Getting through the challenges of the pandemic and making a difference
It is hard to put into words just how proud we are of all of our graduates who go out into the world and make a difference. But over the last year, we’ve been quite overwhelmed by stories of graduates who have used the skills and experience they have gained at QMU to navigate the difficult pathway through the pandemic whilst helping individuals, organisations and our country in the recovery process.
In the spring of 2020, our School of Health Sciences worked at breakneck speed to prepare hundreds of healthcare students to take up roles in the NHS. Not only were our graduates filling vital professional positions in the NHS, often their presence helped free up more experienced NHS personnel to transfer into frontline roles, better equipping the NHS to deal with the increased pressure on essential services.
Time and time again, we hear students, from both our School of Health Sciences and other academic areas of the University, confirm how well prepared they felt for the challenges that lay ahead, despite the fact they entered the workforce at one of the most difficult times in history. In this feature, some of our recent graduates give us a small insight into their experience of working throughout the pandemic.
Evelyn takes up speech and language therapist role at the Royal Berkshire Hospital
Evelyn Duindam began her first year working as an acute speech and language therapist at the peak of the pandemic, in the Royal Berkshire Hospital in Reading. She explained: “QMU’s academics helped me prepare for this role, as well as supporting me in my application process, so I was able to become fully incorporated into the hospital’s Speech and Language Therapy team.
“I assessed and supported many patients diagnosed with COVID, ranging from minor complications all the way to complex Intensive Care Unit step-downs where patients are moved from ICU to the general medical wards for further rehabilitation. I also conducted mental capacity assessments - all while wearing full PPE.
“It’s been an incredibly challenging year but one that QMU prepared me well for. It’s been demanding, emotional, rewarding and inspirational to be part of such an impressive, hardworking NHS team during a time where healthcare was at epicentre of the pandemic. I was lucky to be able to contribute to the NHS during such unprecedented times, wherein I assessed patients’ swallows, speech, and communication. In particular, I had to adjust to working in full PPE when conducting both communication and speech assessments on noisy wards – not an easy or comfortable task!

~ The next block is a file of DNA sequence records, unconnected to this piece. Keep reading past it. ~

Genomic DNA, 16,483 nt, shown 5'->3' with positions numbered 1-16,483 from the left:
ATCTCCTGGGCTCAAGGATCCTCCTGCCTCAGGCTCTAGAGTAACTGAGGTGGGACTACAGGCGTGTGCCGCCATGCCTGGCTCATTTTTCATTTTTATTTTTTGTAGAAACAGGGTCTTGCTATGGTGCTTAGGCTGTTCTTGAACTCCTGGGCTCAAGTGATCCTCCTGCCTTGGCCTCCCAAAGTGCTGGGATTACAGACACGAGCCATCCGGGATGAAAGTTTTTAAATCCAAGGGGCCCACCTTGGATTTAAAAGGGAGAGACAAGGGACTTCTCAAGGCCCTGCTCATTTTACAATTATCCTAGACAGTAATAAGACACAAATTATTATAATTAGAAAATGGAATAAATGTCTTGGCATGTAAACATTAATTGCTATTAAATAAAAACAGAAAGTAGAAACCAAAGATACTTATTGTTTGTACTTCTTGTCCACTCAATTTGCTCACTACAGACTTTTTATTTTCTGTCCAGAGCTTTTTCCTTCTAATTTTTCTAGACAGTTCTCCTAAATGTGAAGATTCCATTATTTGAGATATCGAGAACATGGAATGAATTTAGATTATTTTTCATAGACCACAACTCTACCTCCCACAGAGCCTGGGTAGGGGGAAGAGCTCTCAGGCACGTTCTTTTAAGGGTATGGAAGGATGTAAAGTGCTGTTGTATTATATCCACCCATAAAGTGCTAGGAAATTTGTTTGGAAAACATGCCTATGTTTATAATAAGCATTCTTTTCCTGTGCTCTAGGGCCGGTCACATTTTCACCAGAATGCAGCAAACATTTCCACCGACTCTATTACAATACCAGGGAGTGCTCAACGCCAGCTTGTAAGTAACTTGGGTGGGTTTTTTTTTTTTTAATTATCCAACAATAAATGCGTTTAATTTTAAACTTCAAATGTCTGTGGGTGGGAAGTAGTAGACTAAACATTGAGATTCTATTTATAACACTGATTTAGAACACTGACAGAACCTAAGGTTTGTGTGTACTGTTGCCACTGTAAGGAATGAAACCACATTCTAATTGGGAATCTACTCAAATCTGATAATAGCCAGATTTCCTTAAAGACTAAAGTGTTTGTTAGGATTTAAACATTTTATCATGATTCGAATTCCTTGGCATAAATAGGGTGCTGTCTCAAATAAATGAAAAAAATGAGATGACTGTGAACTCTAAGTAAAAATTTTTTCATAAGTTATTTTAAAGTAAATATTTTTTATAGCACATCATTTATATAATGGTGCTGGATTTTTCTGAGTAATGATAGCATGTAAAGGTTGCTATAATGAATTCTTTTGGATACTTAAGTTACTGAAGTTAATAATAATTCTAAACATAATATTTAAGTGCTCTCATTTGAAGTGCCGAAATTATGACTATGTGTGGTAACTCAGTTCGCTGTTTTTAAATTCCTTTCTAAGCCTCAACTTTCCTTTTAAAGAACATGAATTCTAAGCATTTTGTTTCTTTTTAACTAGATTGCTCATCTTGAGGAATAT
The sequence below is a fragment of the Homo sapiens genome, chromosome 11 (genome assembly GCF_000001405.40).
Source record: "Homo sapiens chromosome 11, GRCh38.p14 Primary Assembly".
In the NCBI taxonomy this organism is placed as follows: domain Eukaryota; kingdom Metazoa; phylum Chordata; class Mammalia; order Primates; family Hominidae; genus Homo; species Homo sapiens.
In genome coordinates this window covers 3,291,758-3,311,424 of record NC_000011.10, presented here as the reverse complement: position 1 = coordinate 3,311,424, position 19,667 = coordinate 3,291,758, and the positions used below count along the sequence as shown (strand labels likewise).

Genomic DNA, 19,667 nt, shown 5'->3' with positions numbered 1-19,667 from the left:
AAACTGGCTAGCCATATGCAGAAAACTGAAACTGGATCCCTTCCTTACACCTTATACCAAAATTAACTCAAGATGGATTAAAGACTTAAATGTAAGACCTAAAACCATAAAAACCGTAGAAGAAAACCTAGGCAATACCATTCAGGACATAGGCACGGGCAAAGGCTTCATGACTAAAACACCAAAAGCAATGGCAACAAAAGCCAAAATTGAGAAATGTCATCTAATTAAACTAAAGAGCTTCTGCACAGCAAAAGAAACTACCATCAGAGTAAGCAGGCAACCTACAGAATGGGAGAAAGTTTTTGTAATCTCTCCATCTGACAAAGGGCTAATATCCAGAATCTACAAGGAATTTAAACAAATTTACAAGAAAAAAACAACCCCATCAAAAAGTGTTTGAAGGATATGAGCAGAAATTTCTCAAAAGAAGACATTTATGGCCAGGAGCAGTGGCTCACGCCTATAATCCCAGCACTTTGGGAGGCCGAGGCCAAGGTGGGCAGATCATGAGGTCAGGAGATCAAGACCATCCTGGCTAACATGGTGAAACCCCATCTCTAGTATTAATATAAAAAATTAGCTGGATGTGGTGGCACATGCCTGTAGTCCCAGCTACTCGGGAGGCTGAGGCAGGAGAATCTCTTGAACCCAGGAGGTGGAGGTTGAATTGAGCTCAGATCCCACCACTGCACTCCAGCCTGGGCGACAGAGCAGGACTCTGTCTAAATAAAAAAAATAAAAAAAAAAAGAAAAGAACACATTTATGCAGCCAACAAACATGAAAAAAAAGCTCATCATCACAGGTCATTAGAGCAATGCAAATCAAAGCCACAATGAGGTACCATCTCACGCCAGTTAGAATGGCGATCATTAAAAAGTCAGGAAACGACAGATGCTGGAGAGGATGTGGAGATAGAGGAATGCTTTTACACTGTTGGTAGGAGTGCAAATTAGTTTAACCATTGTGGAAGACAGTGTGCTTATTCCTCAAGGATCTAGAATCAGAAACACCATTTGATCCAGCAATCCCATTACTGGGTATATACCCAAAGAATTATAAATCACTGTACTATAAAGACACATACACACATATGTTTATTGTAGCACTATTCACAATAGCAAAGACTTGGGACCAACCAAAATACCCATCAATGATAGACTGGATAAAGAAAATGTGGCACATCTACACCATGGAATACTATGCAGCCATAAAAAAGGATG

“I am really pleased that I made the choice to study Speech and Language Therapy as it’s such a rewarding career, and I’m proud that I’ve been able to play a part in supporting the UK’s recovery from COVID-19.”
Sarah begins her nursing career in London
Sarah Holligan secured a position as a nurse at Guy’s and St Thomas’ Hospital in central London before reaching her 2020 graduation date. She explained: “We were amongst the group of healthcare students who were called upon to assist the NHS in dealing with the pandemic. Our final few months at university were accelerated as QMU’s nursing team helped us quickly prepare to move swiftly into positions in the NHS.”
Sarah is in a rotational post for 18 months within the London trust, which started with six months on the oncology ward, followed by six months in gynaecology. Sarah is now in the Assisted Conception Unit where she will remain once she has completed her rotation.
The first part of the rotation was the most directly affected by the pandemic. The oncology ward became a COVID ward. The days were long, the work was very demanding, and the learning curve was steep. Anti-vaccine protesters were outside the hospital as difficult shifts ended. However, Sarah confirmed that the team spirit and support from her new workmates was remarkable.
Aside from patients and staff contracting COVID, Sarah also became unwell with the virus. She was off for several weeks but was keen to get back to work.
Sarah said: “The last year since graduating from QMU has been harder than I ever imagined, but I am extremely proud to be a nurse and to have graduated from QMU."
Navigating the first year as secondary teacher during the pandemic
It's not just healthcare graduates who have had to navigate an unusual transition from university to professional life. How would you fancy trying to learn the ropes as a new secondary school teacher during lockdown?
Ryan Lee completed a BSc Nutrition at QMU before progressed to our PDGD Home Economics (Secondary). He said: “I was lucky to get a job straight away as a home economics teacher at Musselburgh Grammar School, but getting to grips with the first year of teaching and supporting young people’s development during a pandemic has been a challenge.
“However, there are key elements that were instilled in me at QMU - resilience, rising to a challenge, working as part of a team and understanding the importance of developing strong communication skills – all of these things have definitely helped me throughout this last year or so. QMU also encouraged me to develop a positive, can-do attitude which helps you deal with anything.
“It’s certainly a privilege to teach home economics in the 21st century - every day is different and it’s great to see the impact that my subject is having on young people. It's a really enjoyable and rewarding career and when I see the young people progress with each lesson, I know I made the right choice to pursue a role as a teacher of home economics.”
Professor Fiona Coutts, Dean of the School of Health Sciences at QMU, said: “It has been reassuring and inspiring to hear how our students have thrived under immense pressure, and worked so hard to help others during the very early stages of their careers. They have been taught well to achieve so much in exceptional circumstances.